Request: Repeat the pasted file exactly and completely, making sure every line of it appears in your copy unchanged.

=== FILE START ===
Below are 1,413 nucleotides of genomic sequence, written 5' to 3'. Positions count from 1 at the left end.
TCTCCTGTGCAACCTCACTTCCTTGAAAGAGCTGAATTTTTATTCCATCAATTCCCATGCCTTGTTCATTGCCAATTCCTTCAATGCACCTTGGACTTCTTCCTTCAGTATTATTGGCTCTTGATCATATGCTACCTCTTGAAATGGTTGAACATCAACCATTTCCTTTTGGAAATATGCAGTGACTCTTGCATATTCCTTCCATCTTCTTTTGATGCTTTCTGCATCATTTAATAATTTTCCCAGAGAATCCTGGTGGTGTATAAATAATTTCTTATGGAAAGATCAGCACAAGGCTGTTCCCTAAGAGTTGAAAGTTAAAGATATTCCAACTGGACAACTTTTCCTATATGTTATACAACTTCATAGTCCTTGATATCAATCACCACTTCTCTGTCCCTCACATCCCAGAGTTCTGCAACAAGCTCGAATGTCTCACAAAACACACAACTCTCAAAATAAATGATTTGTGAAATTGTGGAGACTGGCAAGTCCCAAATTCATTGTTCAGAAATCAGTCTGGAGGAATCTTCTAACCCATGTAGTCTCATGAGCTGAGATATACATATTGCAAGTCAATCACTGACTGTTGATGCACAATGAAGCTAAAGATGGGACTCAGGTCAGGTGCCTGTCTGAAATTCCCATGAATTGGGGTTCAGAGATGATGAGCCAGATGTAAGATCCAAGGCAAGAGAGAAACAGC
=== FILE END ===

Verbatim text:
Below are 1,413 nucleotides of genomic sequence, written 5' to 3'. Positions count from 1 at the left end.
TCTCCTGTGCAACCTCACTTCCTTGAAAGAGCTGAATTTTTATTCCATCAATTCCCATGCCTTGTTCATTGCCAATTCCTTCAATGCACCTTGGACTTCTTCCTTCAGTATTATTGGCTCTTGATCATATGCTACCTCTTGAAATGGTTGAACATCAACCATTTCCTTTTGGAAATATGCAGTGACTCTTGCATATTCCTTCCATCTTCTTTTGATGCTTTCTGCATCATTTAATAATTTTCCCAGAGAATCCTGGTGGTGTATAAATAATTTCTTATGGAAAGATCAGCACAAGGCTGTTCCCTAAGAGTTGAAAGTTAAAGATATTCCAACTGGACAACTTTTCCTATATGTTATACAACTTCATAGTCCTTGATATCAATCACCACTTCTCTGTCCCTCACATCCCAGAGTTCTGCAACAAGCTCGAATGTCTCACAAAACACACAACTCTCAAAATAAATGATTTGTGAAATTGTGGAGACTGGCAAGTCCCAAATTCATTGTTCAGAAATCAGTCTGGAGGAATCTTCTAACCCATGTAGTCTCATGAGCTGAGATATACATATTGCAAGTCAATCACTGACTGTTGATGCACAATGAAGCTAAAGATGGGACTCAGGTCAGGTGCCTGTCTGAAATTCCCATGAATTGGGGTTCAGAGATGATGAGCCAGATGTAAGATCCAAGGCAAGAGAGAAACAGC